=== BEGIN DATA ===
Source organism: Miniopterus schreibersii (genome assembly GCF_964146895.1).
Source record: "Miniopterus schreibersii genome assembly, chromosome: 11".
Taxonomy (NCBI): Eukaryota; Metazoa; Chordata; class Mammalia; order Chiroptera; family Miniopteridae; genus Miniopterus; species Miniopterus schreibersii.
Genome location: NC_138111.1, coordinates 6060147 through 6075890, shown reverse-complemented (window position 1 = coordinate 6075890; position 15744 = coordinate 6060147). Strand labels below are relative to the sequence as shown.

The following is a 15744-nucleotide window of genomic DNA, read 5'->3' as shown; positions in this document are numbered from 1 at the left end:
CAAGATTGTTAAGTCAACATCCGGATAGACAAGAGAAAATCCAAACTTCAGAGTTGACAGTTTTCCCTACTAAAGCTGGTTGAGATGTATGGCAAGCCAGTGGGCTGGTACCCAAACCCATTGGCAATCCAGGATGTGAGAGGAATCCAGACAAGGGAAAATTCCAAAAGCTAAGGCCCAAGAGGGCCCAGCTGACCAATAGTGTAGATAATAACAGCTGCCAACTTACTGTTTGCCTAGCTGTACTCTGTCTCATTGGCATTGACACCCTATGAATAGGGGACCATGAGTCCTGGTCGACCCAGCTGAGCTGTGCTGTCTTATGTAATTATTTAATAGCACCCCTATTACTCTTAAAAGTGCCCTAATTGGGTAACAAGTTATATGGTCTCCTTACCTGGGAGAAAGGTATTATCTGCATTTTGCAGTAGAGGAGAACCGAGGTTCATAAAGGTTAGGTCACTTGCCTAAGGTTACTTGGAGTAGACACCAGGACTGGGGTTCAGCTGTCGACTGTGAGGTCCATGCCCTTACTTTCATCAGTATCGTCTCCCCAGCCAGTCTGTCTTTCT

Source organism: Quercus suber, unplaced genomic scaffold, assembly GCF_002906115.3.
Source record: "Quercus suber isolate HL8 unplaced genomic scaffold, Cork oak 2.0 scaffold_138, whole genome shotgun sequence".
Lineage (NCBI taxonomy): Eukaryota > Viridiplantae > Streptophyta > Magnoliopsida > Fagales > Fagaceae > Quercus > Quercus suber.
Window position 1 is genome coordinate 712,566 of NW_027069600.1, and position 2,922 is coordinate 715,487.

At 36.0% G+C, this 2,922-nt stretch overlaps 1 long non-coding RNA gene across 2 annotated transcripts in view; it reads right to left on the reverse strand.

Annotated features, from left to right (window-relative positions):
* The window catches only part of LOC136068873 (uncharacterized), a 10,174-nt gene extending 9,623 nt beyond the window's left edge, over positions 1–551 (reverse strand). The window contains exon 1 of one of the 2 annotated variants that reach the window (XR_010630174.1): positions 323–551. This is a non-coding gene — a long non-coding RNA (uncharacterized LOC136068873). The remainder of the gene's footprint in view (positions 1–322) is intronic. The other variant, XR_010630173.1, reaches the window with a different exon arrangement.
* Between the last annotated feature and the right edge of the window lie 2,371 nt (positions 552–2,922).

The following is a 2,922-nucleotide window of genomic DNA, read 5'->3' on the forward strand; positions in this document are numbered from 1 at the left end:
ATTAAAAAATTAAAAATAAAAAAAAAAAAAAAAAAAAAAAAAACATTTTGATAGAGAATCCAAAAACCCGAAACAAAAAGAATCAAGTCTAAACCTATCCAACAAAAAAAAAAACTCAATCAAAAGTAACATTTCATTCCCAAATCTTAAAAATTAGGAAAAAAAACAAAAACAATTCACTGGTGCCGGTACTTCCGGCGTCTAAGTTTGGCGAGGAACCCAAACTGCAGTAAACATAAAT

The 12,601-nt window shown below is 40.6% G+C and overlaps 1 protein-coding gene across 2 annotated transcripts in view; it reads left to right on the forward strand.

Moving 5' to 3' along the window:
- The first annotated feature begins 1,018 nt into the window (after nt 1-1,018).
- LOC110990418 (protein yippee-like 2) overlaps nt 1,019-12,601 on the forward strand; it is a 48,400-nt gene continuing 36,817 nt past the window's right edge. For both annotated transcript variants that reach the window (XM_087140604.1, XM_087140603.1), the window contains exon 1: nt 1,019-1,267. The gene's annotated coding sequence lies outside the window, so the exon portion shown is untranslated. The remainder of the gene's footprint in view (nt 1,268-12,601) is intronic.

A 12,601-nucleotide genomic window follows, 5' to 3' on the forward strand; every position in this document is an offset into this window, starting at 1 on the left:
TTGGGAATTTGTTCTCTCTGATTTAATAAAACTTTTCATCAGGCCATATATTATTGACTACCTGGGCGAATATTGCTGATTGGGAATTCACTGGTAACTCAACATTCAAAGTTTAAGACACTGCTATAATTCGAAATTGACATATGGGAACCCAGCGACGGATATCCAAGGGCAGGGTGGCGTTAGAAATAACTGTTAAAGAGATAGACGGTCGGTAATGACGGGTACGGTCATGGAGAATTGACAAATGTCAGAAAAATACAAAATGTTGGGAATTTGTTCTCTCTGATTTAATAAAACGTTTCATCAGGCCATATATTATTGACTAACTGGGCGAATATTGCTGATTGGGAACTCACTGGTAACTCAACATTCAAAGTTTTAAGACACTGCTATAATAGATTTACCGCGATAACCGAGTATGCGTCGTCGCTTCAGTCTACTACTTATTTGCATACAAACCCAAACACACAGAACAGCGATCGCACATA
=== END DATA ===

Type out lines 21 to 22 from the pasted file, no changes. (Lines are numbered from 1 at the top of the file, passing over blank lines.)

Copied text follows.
A 12,601-nucleotide genomic window follows, 5' to 3' on the forward strand; every position in this document is an offset into this window, starting at 1 on the left:
TTGGGAATTTGTTCTCTCTGATTTAATAAAACTTTTCATCAGGCCATATATTATTGACTACCTGGGCGAATATTGCTGATTGGGAATTCACTGGTAACTCAACATTCAAAGTTTAAGACACTGCTATAATTCGAAATTGACATATGGGAACCCAGCGACGGATATCCAAGGGCAGGGTGGCGTTAGAAATAACTGTTAAAGAGATAGACGGTCGGTAATGACGGGTACGGTCATGGAGAATTGACAAATGTCAGAAAAATACAAAATGTTGGGAATTTGTTCTCTCTGATTTAATAAAACGTTTCATCAGGCCATATATTATTGACTAACTGGGCGAATATTGCTGATTGGGAACTCACTGGTAACTCAACATTCAAAGTTTTAAGACACTGCTATAATAGATTTACCGCGATAACCGAGTATGCGTCGTCGCTTCAGTCTACTACTTATTTGCATACAAACCCAAACACACAGAACAGCGATCGCACATA